"Before that."

"I was born in New York."

"No, I mean your people, before that."

"My father is from Israel."

"From Israel!" Her features grew sharp as she leaned in and asked, "And what do you think of what they are doing to Lebanon?"

I paused. I paused some more. I've been discussing this issue with American friends all week, and they usually don't know much, or they invoke unreliable, easily dismissed sources like Alexander Cockburn. But I hadn't engaged on the topic with someone so vested on the other side. So we began. It turns out she's originally from Lebanon.

After a few adrenalin-flooded minutes of banging our heads together and barely even addressing facts -- though she did go far enough off-topic to assert that the Armenians may have deserved their genocide -- we agreed never to discuss these issues again at Dominic's lunch table.

"I don't even like to talk politics," she said.

"Then why did you ask what I thought?"

"I thought you were Italian!"

Wouldn't that be easy.

Upstairs, the Lebanese-Argentinean and I bade each other cordial goodbyes, and I bought some fish for my mom.

Wednesday, August 02, 2006

Killing the Oceans with Trash

"The amount of plastic in the oceans has risen sharply since the 1950s. Studies show a tenfold increase every decade in some places. Scientists expect the trend to continue, given the popularity of disposable plastic containers. The average American used 223 pounds of plastic in 2001. The plastics industry expects per-capita usage to increase to 326 pounds by the end of the decade."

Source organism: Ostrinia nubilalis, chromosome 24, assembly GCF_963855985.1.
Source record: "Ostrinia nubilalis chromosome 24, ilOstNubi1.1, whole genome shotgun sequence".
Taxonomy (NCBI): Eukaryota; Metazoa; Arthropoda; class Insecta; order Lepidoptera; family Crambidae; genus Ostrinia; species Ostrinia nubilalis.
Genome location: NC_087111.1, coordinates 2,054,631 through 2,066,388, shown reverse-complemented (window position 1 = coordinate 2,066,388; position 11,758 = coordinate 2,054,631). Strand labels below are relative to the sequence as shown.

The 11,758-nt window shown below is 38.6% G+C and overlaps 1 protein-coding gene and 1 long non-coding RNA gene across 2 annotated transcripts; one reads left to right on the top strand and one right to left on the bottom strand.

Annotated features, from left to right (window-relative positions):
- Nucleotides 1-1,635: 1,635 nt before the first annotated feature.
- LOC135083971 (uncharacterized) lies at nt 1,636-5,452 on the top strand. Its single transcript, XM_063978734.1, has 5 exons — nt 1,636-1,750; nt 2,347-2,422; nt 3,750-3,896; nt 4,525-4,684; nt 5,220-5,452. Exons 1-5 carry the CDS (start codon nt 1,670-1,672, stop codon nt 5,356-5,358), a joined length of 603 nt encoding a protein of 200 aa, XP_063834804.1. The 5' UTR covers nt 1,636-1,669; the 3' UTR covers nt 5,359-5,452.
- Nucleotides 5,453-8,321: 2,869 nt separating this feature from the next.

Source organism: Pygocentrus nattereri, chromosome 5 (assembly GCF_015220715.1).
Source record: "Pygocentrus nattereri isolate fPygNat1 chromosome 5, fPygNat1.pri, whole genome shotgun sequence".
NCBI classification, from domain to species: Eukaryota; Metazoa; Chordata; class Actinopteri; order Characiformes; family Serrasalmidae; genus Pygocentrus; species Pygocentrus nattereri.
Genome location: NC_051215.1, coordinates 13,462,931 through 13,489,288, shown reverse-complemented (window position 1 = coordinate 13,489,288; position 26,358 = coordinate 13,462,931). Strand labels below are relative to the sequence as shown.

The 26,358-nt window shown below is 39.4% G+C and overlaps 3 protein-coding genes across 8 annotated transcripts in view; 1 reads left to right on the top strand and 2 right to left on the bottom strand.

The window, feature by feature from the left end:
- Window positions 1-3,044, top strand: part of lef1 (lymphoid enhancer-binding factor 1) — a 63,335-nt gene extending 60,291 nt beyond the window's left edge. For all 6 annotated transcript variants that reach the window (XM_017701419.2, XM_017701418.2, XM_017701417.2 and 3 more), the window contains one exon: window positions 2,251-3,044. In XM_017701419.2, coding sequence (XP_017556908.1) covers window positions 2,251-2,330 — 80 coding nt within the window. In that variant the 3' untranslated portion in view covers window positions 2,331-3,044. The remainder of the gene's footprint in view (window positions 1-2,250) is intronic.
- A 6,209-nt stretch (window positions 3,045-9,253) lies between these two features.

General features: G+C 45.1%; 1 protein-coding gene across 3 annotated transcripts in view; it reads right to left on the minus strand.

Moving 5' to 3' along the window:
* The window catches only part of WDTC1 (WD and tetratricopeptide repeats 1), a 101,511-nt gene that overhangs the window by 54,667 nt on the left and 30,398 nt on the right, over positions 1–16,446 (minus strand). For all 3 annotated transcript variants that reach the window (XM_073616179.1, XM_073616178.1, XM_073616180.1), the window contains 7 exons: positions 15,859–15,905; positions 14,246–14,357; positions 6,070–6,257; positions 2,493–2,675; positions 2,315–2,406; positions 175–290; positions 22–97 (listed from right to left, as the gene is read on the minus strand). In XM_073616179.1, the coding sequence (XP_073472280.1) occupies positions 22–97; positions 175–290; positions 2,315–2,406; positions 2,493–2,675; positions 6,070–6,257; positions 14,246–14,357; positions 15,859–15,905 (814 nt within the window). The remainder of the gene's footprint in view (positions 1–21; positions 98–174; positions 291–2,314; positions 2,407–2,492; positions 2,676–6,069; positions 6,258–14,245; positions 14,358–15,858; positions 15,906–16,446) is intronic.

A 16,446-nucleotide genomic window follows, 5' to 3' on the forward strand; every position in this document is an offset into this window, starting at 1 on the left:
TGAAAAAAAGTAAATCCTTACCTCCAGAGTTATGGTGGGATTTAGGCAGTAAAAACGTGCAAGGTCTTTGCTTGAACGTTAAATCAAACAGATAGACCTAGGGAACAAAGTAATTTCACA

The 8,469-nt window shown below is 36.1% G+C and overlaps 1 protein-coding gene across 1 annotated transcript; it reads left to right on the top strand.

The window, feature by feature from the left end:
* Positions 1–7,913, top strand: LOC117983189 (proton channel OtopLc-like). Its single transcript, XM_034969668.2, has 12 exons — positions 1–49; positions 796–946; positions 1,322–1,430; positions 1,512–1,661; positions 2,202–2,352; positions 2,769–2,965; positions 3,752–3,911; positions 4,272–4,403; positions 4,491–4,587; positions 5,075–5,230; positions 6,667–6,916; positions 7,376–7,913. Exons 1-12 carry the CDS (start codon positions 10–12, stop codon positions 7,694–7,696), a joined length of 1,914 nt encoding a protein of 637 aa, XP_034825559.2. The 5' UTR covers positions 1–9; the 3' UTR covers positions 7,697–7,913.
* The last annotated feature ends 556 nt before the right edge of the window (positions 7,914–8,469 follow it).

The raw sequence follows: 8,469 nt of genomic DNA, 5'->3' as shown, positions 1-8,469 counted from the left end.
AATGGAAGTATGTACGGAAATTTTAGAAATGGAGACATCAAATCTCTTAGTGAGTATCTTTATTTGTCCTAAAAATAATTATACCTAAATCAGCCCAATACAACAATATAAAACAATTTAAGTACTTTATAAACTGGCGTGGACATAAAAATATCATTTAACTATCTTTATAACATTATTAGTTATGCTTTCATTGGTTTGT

That's from an L.A. Times article entitled "Plague of Plastic Chokes the Seas," where you can read about the huge, huge masses of garbage and other detritus floating in the Pacific and killing all kinds of sea and air creatures. It's an environmental crisis comparable to that old chestnut the ozone layer, which no one talks about any more, now that we have global warming to keep us busy.

"The debris can spin for decades in one of a dozen or more gigantic gyres around the globe, only to be spat out and carried by currents to distant lands. The U.N. Environment Program estimates that 46,000 pieces of plastic litter are floating on every square mile of the oceans. About 70% will eventually sink.

"An estimated 1 million seabirds choke or get tangled in plastic nets or other debris every year. About 100,000 seals, sea lions, whales, dolphins, other marine mammals and sea turtles suffer the same fate."